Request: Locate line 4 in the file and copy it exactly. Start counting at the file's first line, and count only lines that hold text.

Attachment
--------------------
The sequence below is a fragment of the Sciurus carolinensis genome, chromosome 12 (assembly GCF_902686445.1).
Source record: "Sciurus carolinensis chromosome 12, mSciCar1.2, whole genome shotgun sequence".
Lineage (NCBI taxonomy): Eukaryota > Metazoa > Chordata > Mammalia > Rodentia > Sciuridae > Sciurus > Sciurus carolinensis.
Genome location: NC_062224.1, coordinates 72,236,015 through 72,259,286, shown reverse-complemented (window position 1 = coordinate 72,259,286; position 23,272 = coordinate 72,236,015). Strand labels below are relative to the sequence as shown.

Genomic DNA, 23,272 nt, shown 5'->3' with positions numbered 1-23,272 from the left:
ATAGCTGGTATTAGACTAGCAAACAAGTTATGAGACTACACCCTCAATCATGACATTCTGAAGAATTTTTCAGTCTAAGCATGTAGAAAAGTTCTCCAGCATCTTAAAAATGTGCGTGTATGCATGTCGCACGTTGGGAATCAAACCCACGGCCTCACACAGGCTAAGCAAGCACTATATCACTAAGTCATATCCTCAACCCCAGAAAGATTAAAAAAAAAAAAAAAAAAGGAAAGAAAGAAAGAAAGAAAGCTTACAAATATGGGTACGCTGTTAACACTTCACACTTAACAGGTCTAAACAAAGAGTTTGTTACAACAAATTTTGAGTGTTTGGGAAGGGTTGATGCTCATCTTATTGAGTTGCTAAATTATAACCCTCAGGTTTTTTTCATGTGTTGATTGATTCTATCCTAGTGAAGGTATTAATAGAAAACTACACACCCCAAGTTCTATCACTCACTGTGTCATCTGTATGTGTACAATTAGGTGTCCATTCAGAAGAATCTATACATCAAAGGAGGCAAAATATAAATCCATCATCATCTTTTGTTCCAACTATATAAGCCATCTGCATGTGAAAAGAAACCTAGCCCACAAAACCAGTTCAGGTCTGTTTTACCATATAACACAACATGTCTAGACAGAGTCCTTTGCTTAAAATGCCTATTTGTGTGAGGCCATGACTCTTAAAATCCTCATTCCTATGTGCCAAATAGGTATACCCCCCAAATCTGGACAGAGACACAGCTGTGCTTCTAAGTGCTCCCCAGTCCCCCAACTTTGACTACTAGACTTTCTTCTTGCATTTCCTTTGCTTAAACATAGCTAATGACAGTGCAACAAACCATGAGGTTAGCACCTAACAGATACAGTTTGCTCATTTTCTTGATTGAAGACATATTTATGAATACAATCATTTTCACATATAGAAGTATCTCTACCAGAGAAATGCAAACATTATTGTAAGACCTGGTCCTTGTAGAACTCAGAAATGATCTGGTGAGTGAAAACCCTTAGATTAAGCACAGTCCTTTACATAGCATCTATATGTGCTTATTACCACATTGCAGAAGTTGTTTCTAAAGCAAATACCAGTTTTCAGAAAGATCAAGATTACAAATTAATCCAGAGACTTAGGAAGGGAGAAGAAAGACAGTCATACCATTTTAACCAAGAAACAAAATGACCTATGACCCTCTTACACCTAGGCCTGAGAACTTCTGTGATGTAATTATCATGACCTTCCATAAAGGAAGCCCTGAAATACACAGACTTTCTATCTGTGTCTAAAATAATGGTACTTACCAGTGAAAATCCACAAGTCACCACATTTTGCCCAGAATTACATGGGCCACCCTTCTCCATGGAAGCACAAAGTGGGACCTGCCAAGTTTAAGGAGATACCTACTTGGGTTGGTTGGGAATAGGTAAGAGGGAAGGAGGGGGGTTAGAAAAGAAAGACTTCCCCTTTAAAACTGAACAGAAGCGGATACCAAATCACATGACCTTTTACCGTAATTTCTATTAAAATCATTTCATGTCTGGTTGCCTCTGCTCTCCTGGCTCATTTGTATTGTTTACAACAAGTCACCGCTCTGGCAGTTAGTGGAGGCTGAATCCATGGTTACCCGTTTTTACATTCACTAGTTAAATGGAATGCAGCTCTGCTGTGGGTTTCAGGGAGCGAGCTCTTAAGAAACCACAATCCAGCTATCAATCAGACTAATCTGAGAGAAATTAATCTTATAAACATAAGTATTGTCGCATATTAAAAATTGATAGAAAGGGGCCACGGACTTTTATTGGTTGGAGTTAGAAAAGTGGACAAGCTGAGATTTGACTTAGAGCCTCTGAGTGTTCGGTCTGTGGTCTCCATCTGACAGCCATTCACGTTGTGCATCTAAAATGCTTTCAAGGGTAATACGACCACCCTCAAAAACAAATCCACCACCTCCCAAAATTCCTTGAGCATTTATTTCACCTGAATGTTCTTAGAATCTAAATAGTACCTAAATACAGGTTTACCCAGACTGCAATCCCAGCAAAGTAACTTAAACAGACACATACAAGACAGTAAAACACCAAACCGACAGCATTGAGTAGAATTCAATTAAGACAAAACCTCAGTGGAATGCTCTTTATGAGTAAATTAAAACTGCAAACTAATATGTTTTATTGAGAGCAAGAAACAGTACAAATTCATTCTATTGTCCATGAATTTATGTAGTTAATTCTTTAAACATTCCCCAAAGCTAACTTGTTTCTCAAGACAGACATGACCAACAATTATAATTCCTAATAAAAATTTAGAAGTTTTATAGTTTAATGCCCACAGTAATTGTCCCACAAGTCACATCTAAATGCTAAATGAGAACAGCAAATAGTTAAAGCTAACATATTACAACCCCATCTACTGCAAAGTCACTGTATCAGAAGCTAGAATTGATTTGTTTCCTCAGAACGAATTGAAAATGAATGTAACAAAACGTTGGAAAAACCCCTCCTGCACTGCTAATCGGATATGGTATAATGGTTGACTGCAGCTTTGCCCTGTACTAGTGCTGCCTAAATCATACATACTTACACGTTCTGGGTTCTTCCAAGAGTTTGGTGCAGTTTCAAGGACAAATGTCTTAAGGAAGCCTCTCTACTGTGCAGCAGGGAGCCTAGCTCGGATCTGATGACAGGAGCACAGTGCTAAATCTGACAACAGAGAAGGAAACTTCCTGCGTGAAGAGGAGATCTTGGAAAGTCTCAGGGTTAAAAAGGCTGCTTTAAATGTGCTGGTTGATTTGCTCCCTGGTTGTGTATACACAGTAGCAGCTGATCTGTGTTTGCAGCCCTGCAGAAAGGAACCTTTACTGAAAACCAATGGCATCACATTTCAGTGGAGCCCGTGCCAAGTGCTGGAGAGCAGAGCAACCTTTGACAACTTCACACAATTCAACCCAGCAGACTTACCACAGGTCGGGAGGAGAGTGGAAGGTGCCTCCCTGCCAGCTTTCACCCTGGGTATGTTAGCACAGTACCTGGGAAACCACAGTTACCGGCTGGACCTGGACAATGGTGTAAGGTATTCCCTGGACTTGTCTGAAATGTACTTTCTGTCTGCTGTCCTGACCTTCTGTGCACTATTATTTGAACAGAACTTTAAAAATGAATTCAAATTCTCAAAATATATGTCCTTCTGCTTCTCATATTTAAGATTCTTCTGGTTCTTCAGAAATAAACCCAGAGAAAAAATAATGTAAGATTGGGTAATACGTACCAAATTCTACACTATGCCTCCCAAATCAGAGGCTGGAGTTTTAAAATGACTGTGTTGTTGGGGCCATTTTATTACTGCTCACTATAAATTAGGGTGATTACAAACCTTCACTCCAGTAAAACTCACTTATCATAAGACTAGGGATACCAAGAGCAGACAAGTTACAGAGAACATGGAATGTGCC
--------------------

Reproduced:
Genome location: NC_062224.1, coordinates 72,236,015 through 72,259,286, shown reverse-complemented (window position 1 = coordinate 72,259,286; position 23,272 = coordinate 72,236,015). Strand labels below are relative to the sequence as shown.